|“Debtpocalypse” looms. Depending on who wins out in Washington, we’re told, we will either free fall over the fiscal cliff or take a terrifying slide to the pit at the bottom. Grim as these scenarios might seem, there is something confected about the mise-en-scène, like an un-fun Playland. After all, there is no fiscal cliff, or at least there was none—until the two parties built it.
Think of it as the archeology of decline, or a tale of two worlds. As a long generation of austerity politics hollowed out the heartland, the quants and traders and financial wizards of Wall Street gobbled up ever more of the nation's resources. It was another Great Migration—instead of people, though, trillions of dollars were being sucked out of industrial America and turned into “financial instruments” and new, exotic forms of wealth. If blue-collar Americans were the particular victims here, then high finance is what consumed them. Now, it promises to consume the rest of us. [...]
In the 1980s, when Jack Welch, soon to be known as “Neutron Jack” for his ruthlessness, became CEO of General Electric, he set out to raise the company’s stock price by gutting the workforce. It only took him six years, but imagine what it was like in Schenectady, New York, which lost 22,000 jobs; Louisville, Kentucky, where 13,000 fewer people made appliances; Evendale, Ohio, where 12,000 no longer made lights and light fixtures; Pittsfield, Massachusetts, where 8,000 plastics makers lost their jobs; and Erie, Pennsylvania, where 6,000 locomotive workers got green slips.
Life as it had been lived in GE’s or other one-company towns ground to a halt. Two travelling observers, Dale Maharidge and Michael Williamson, making their way through the wasteland of middle America in 1984 spoke of “medieval cities of rusting iron” and a largely invisible landscape filling up with an army of transients, moving from place to place at any hint of work. They were camped out under bridges, riding freight cars, living in makeshift tents in fetid swamps, often armed, trusting no one, selling their blood, eating out of dumpsters.
Nor was the calamity limited to the northern Rust Belt. The South and Southwest did not prove immune from this wasting disease either. [...]
Laments about “the vanishing middle class” have become commonplace, and little wonder. Except for those in the top 10% of the income pyramid, everyone is on the down escalator. The United States now has the highest percentage of low-wage workers—those who earn less than two-thirds of the median wage—of any developed nation. George Carlin once mordantly quipped, “It’s called the American Dream because you have to be asleep to believe it.” Now, that joke has become our waking reality.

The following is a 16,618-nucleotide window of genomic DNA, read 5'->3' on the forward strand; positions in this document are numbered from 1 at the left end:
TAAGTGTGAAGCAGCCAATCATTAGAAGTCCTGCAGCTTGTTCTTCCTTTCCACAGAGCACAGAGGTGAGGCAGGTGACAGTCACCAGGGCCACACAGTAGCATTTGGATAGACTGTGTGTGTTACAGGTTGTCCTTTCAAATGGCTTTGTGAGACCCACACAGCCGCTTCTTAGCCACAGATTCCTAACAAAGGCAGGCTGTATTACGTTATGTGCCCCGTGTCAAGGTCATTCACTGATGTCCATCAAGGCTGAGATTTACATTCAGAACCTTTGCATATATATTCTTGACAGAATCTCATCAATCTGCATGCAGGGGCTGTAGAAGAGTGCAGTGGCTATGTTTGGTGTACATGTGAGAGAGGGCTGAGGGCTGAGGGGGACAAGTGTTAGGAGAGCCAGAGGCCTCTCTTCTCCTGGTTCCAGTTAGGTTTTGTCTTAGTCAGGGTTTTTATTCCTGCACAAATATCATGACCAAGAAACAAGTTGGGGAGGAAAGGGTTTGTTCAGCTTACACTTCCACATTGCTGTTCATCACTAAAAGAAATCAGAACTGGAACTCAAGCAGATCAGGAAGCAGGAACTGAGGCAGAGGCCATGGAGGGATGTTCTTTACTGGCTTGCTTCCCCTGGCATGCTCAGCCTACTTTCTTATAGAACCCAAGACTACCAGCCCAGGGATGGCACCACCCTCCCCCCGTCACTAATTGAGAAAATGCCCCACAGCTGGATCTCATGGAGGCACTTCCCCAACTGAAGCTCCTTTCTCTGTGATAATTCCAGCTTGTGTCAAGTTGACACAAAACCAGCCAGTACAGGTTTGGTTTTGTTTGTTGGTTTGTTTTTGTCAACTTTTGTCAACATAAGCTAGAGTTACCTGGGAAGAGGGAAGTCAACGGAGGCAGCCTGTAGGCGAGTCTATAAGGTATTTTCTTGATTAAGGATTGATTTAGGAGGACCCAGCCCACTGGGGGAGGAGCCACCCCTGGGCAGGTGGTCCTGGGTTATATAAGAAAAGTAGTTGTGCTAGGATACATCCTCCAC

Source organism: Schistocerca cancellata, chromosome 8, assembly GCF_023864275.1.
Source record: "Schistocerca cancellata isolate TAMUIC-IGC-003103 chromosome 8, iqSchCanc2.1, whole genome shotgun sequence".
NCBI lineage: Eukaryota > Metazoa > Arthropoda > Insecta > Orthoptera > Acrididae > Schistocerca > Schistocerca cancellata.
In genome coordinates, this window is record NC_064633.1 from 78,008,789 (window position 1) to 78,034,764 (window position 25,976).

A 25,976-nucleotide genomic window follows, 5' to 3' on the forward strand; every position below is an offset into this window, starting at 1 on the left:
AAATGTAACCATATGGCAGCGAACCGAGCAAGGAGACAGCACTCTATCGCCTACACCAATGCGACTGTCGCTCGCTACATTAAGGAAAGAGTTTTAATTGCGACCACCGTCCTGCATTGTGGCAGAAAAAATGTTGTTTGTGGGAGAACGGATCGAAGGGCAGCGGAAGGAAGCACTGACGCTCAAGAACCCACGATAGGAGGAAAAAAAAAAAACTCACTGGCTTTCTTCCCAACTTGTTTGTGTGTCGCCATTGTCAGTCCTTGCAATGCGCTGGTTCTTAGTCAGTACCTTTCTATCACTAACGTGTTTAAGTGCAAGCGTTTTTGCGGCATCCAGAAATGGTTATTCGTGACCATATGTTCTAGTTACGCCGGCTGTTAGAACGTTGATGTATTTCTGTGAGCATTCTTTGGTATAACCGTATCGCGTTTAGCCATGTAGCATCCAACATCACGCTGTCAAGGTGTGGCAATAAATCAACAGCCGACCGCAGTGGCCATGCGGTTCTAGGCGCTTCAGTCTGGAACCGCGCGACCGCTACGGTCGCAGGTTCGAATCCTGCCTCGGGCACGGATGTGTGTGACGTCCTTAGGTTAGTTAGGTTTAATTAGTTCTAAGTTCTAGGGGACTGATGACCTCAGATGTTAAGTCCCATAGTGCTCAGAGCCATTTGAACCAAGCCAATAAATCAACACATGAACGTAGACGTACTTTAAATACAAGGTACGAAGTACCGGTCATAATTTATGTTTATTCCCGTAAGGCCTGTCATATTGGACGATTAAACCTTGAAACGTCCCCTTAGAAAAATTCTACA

Think back to the days of junk bonds, leveraged buy-outs, megamergers and acquisitions, and asset stripping in the 1980s and 1990s. (Think, in fact, of Bain Capital.) What was getting bought and stripped and closed up supported windfall profits in high-interest-paying junk bonds. The stupendous fees and commissions that went to those “engineering” such transactions were being picked from the carcass of a century and a half of American productive capacity. The hollowing out of the United States was well under way long before anyone dreamed up the “fiscal cliff.”
For some long time now, our political economy has been driven by investment banks, hedge funds, private equity firms, real estate developers, insurance goliaths, and a whole menagerie of ancillary enterprises that service them. But high times in FIRE land have depended on the downward mobility of working people and the poor, cut adrift from more secure industrial havens and increasingly from the lifelines of public support. They have been living instead in the “pit of austerity.” Soon many more of us will join them.
Blast from the Past. At Daily Kos on this date in 2010—Obama makes surprise visit to Afghanistan:
|The fact that 2014 is our goal for ending the war [in Afghanistan] is a pretty stark reminder of just how much of a disaster the conflict has been for our country. By 2014, the war will have been dragging on for thirteen years. Thirteen! If it ends up lasting that long, there will be American soldiers fighting in it who were five years old when the war began.|
If you're looking for something else (short) to read, I highly recommend Ta-Nehisi Coates's Why Aren't More Liberals Defending 'Lincoln'?
Tweet of the Day:
Despite numerous technical problems today, the Kagro in the Morning show pushed on through, and after a shortened visit with Greg Dworkin, we turned to another extensive look at the filibuster reform fight by reviewing this past weekend's excellent Up with Chris Hayes episode focusing on the issue with a panel of experts that included an actual former Senate Parliamentarian. And still, there was more to add, believe it or not! Armando also joined in, and we make the case that there's no logical reason why unlimited debate should be read to mean unending debate.